Tattoo™ Princess autograph tree. Photo by: Proven Winners.

Autograph tree (Clusia rosea) may just be one of coolest houseplants that you’ve never heard of. Hailing from the tropics, this ultra-trendy tree is starting to show up in nurseries and garden centers everywhere, and is well worth seeking out if you’re looking for a lush, leafy houseplant that is remarkably easy to care for.

As the name suggests, autograph tree’s most unique feature is its ability to be personalized. You can actually carve your name or initials into one of its thick, leathery leaves and the writing will remain, even as the leaf grows in size.

It also has a nice, full shape, with leaves and branches that extend symmetrically from a sturdy central stalk. Another plus: Autograph tree is one of the few houseplants capable of absorbing carbon dioxide at night and converting it into oxygen, making it a super-efficient indoor air purifier.

On this page: Basics | Growing Tips | Care | Propagating | Growing Outdoors


Botanical name:

Clusia rosea (Not to be confused with Clusia guttifera, or small leaf clusia, a similar species commonly grown outdoors as a shrub or hedge.)

Common names:

Autograph tree, balsam apple, pitch apple, Scotch attorney, signature tree, Florida clusia


Native to southern Florida as well as the West Indies, Mexico, and Central America

Growth rate:



When grown in pots indoors, it rarely grows taller than 3 or 4 feet, but can reach heights exceeding 30 feet when grown outdoors in its native habitat.


Usually deep olive green and paddle-shaped, growing up to 8 inches in length. There’s also a cultivar with striking yellow and green variegated foliage (Clusia ‘Variegata’), but it can be difficult to find.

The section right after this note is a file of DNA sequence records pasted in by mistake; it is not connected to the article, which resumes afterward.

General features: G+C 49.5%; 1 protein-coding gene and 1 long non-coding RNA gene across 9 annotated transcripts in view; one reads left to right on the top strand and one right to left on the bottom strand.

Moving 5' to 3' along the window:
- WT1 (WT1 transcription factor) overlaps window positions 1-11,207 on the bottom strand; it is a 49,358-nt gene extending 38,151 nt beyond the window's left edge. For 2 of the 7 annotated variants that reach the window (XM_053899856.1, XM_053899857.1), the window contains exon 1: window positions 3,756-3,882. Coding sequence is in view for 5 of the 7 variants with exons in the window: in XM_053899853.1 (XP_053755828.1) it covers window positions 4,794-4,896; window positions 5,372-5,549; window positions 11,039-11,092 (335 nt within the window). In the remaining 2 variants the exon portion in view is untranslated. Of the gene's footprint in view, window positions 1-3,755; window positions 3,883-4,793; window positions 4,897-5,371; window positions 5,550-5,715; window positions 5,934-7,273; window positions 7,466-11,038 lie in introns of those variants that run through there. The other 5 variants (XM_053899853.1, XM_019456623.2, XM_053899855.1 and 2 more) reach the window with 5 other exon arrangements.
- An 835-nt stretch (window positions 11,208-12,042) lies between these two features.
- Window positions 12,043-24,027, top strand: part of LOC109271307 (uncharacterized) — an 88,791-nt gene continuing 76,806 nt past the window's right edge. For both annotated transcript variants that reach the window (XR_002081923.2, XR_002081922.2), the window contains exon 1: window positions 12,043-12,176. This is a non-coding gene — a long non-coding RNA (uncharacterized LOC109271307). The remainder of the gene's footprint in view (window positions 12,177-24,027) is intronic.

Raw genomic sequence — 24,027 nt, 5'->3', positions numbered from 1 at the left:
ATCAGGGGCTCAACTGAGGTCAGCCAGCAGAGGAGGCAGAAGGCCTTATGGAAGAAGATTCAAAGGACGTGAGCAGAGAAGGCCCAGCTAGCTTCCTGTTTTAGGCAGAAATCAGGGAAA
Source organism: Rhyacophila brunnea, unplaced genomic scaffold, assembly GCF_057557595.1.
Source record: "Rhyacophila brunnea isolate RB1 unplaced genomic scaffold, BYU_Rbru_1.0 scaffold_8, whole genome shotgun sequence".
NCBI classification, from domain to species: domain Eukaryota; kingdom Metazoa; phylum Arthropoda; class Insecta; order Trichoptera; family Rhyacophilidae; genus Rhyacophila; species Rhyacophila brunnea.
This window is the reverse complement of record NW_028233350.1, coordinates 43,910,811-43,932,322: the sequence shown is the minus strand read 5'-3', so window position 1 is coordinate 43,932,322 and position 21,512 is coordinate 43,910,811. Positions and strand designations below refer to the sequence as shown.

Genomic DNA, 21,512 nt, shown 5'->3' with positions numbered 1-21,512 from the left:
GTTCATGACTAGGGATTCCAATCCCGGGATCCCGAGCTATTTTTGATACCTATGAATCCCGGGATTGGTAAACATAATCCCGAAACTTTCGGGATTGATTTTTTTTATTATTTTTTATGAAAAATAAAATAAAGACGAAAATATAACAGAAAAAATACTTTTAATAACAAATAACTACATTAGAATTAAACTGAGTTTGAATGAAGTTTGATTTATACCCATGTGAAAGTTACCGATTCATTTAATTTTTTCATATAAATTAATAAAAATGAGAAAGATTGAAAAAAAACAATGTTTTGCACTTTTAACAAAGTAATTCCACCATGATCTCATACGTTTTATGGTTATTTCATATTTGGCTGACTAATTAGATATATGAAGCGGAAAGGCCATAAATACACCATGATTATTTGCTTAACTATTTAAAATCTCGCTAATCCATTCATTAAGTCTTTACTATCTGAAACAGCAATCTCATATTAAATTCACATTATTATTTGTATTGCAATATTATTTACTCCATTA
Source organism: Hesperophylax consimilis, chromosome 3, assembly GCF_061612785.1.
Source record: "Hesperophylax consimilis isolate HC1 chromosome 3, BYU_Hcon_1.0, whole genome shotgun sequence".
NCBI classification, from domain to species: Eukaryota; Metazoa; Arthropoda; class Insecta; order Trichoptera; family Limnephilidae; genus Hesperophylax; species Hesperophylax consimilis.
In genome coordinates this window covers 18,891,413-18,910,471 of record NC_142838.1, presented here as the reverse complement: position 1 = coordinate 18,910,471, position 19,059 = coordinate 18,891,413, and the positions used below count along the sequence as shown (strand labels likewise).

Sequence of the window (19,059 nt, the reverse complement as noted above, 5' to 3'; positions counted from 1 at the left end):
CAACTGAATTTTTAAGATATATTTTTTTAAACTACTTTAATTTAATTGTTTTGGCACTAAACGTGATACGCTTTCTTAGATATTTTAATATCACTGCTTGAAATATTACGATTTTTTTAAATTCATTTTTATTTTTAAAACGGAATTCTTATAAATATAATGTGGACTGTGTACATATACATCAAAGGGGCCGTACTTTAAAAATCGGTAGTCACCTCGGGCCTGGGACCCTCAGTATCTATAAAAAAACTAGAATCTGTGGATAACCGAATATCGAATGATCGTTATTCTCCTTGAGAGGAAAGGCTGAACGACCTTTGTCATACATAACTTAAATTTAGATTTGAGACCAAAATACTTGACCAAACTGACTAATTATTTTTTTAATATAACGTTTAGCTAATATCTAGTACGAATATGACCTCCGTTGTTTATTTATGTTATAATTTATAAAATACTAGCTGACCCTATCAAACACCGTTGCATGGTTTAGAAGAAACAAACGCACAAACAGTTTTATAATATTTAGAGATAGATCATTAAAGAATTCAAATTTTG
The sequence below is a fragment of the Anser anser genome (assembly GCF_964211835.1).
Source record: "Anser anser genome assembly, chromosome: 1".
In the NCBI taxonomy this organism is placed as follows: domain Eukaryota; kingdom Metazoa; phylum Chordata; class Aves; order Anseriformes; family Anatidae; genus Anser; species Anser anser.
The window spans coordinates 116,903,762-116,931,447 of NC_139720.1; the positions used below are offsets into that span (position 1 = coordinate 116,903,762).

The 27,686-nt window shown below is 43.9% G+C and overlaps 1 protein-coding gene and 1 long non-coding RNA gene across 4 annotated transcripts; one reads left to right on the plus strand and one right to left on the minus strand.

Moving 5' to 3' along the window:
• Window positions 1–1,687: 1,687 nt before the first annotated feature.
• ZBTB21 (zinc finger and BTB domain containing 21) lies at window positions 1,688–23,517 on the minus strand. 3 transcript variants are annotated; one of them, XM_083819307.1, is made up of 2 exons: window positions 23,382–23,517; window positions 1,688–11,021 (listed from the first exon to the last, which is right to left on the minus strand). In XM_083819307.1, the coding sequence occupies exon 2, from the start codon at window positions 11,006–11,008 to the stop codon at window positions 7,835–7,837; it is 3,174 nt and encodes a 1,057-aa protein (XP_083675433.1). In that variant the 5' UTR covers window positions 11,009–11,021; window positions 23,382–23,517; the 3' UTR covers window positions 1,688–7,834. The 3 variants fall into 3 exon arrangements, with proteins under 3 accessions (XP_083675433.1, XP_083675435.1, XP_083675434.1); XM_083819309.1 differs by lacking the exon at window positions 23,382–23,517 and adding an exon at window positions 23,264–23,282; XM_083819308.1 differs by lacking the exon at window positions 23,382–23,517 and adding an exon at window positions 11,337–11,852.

Plants rarely bloom indoors, but may develop light pink and white flowers when grown outdoors, followed by small apple-like fruits.

Is autograph plant toxic?

The fruit of the autograph tree is considered to be the most toxic part, but the foliage can also cause gastrointestinal upset if ingested. Keep out of reach of children and pets. (See this guidance from the ASPCA.)

Interesting fact:

Clusia rosea is a hemiepiphyte, which means it often begins life as an epiphyte growing on other trees, obtaining all its moisture and nutrients from the air and rain. It eventually develops hanging aerial roots that reach the ground and take root in the soil.


Photo by: Benoit GVA / Shutterstock


Clusia rosea prefers medium to bright indirect light, such as from an east- or west-facing window or set back from a south-facing window. Avoid giving it too much direct sunlight, which can scorch the leaves.

Temperature and humidity:

Autograph tree loves greenhouse-like conditions, with room temperatures between 60° to 85° F and high humidity levels. Keep away from cold drafts, and don’t expose plants to temperatures below 50° F. Also avoid placing near heating or cooling vents. In drier areas of the home, keep your plant hydrated by using a humidifier, misting the leaves regularly, or setting the pot on a shallow tray filled with pebbles and water.


Use a loose, fast-draining soil that allows for good root aeration, such as a high-quality potting mix augmented with coconut coir or orchid bark to improve drainage.

Pot requirements:

Grow in a pot that is 2 to 4 inches wider and deeper than the root ball, with adequate drainage holes. Giving the roots enough room to spread will result in faster, more robust growth. If your plant becomes rootbound, the growth will be slower.



Keep the soil lightly moist, watering whenever the top inch of soil feels dry to the touch. Add water until it begins to flow out of the pot’s drainage holes, being careful not to allow the roots to sit in soggy soil, which can lead to root rot. Clusia rosea isn’t sensitive to the minerals in water, so it’s fine to use ordinary room-temperature tap water.